The two of us unanimously decided that if we were enjoying a walk in the sunshine, at a park, partying at a festival, or at Kate’s dream location: on a boat (any boat will do) these cans wouldn’t be half bad. The wines are balanced and refreshing and absolutely suited the purpose at hand (which in our case was sitting on a patio in the sun). Plus the cans are incredibly cute! The branding is eye-catching, the cans are adorable in the way that all mini things are adorable, they're light, and they're easy to stack in refrigerators or stash in portable coolers which again make them great for storing and transporting.
But what about wine pouches?
Then handy-dandy single-serving wine pouches are only 187ml but when you're lugging a picnic basket, throwing them into a rucksack for an afternoon hike, or popping a few in your handbag to sneak into a movie theatre (we'd obviously never do this), a single-serving (or two) is all you really want. The packaging is light, easy to use, and, as they're 100% recyclable, easy to dispose of, too.
Though the Most Wanted wine pouches aren't as sleek and sexy as the Pinot Pinot cans, they are informative and even come with tips on food and wine pairings on the back. Both the wines looked youthful and vibrant in the glass and offered an enjoyable drinking experience. The Most Wanted Malbec showed surprising complexity with its liquorice and tobacco notes and lingered on the palate, crying out for a BBQ chicken wing. We felt that the Malbec could also benefit from being a little chilled as it was so fresh and vibrant, so don't be afraid of throwing the pouch in a cooler with the other drinks when packing up your picnic basket.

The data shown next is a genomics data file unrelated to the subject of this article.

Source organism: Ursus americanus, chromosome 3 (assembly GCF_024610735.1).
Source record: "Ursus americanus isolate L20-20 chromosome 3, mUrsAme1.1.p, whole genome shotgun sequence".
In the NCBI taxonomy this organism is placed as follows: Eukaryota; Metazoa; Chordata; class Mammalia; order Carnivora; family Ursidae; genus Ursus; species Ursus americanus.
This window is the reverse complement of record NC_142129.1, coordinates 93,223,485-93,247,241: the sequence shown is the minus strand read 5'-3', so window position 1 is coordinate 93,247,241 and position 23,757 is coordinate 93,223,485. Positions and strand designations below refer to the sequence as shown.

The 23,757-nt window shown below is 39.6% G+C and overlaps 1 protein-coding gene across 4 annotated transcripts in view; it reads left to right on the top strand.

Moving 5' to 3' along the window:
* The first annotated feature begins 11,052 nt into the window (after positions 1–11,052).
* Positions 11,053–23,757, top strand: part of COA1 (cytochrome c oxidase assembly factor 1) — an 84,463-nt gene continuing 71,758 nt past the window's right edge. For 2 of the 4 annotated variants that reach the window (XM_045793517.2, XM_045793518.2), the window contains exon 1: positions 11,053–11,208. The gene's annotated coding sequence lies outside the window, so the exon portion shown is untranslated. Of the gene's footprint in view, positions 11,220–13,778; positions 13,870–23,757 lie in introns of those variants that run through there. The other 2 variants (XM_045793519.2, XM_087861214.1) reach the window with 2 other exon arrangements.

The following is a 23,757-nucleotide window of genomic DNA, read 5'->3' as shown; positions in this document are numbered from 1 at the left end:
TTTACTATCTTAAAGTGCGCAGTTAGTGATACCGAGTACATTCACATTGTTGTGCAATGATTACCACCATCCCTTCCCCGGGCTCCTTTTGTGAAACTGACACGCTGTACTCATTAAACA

Because we are very sophisticated women, we enjoyed both the Most Wanted wines from a glass rather than straight from the pouch, and a diagram at the back of the pouch reinforced this decision. That being said, we reckon you could get away with drinking these wines right out of the pouch if you're in a very tight spot, though we rather hope we never find ourselves in that spot because the idea of sucking wine out of a pouch is just too much for us.
At time of this writing, both these products are due to hit the shelves of major UK retailers this month, priced under around £5 per unit. I’ve recently found myself in a post-festival/long commute scenario with a group of friends and having succumbed to the offering of Clapham Junction's beer can, pre-mixed gin, and Bacardi Mojito offerings, I can honestly say that I’m looking forward to seeing these single-serving wine offerings on shelves. Long live the train wine!